HLA Matching: Does it Matter?

One of the remarkable features of corneal transplantation is the low incidence of immune rejection for first time, uncomplicated grafts, even though HLA matching is not routinely performed, especially in the United States [67]. Over the years the issue of whether to perform HLA matching has stirred debate, as some studies have suggested that HLA matching does provide benefit [68]. Investigations in animal models have shed light on the role of individual categories of histocompatibility antigens in eliciting immune rejection of corneal allografts. In the case of fully allogeneic corneal allografts, that is, those mismatched at the MHC plus all known minor H gene loci, approximately 50% of rat or mouse corneal allografts survive long term (Table 1). By contrast corneal allografts mismatched only at MHC class I gene loci, will undergo rejection in only 18-30% of the hosts [8]. The immune privilege of corneal allografts expressing only MHC class II alloantigens is most impressive, with rejection occurring in 0% to 17% of the hosts (Table 1).

Investigations using animal models of penetrating keratoplasty have demonstrated that the immune response to corneal allografts is shaped by the category of histocompatibility antigens perceived by the host. As mentioned above, corneal allografts mismatched with the host at the entire MHC plus all known minor H gene loci (i.e., fully allogeneic) undergo rejection in approximately 50% of the hosts. However, rejection of fully allogeneic corneal allografts soars to 90-100% in hosts lacking the IFN-γ gene or mice treated with anti-IFN-γ antibody [34,35,47]. By contrast, blocking or depleting IFN-γ enhances the survival of MHC-matched corneal allografts that confront the host only with minor H alloantigens [34]. If these findings can be extrapolated to humans, they suggest that MHC matching combined with modalities that block IFN-γ might have a significant salutary effect in patients with pre-existing conditions that create a high risk for rejection.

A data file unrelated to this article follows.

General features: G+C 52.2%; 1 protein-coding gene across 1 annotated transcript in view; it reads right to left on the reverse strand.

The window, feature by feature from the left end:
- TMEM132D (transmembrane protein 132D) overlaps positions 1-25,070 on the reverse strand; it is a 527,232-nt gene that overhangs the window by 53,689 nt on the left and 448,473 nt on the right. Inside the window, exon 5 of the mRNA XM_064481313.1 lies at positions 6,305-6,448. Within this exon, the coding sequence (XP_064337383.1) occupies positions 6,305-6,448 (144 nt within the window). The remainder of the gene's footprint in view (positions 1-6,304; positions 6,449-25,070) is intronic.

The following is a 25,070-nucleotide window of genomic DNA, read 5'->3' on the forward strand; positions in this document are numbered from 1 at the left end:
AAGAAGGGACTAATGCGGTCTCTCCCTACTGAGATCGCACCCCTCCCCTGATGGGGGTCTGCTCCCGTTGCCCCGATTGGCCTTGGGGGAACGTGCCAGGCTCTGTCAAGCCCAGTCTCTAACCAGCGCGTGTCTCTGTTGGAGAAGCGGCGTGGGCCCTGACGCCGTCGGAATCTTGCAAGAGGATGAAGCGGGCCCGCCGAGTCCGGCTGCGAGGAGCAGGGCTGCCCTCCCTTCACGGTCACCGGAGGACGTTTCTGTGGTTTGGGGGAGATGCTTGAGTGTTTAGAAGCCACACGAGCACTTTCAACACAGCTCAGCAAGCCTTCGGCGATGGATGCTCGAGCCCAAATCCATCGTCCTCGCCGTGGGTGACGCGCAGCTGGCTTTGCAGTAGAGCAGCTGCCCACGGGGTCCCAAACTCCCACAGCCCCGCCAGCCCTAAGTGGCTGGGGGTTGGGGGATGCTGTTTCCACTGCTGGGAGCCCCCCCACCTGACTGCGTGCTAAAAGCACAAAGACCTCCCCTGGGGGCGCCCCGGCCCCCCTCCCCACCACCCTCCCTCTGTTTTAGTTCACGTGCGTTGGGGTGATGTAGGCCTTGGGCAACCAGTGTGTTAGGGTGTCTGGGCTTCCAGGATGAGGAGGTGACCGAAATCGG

The proinflammatory cytokine IL-17 can exert profoundly different effects on the fate of corneal allografts depending of the category of histocompatibility antigens that are perceived by the host. Like IFN-γ, IL-17 is required for the long-term survival of fully allogeneic corneal allografts, as in vivo treatment with anti-IL-17A antibody prevents the generation of Tregs and culminates in the rejection of >90% of the fully allogeneic corneal allografts [33]. By contrast, the same anti-IL-17A antibody treatment enhances the survival of MHC-matched, minor H-mismatched corneal allografts (Niederkorn-unpublished findings).
 
Why do Second Corneal Transplants have such a Poor Acceptance Rate?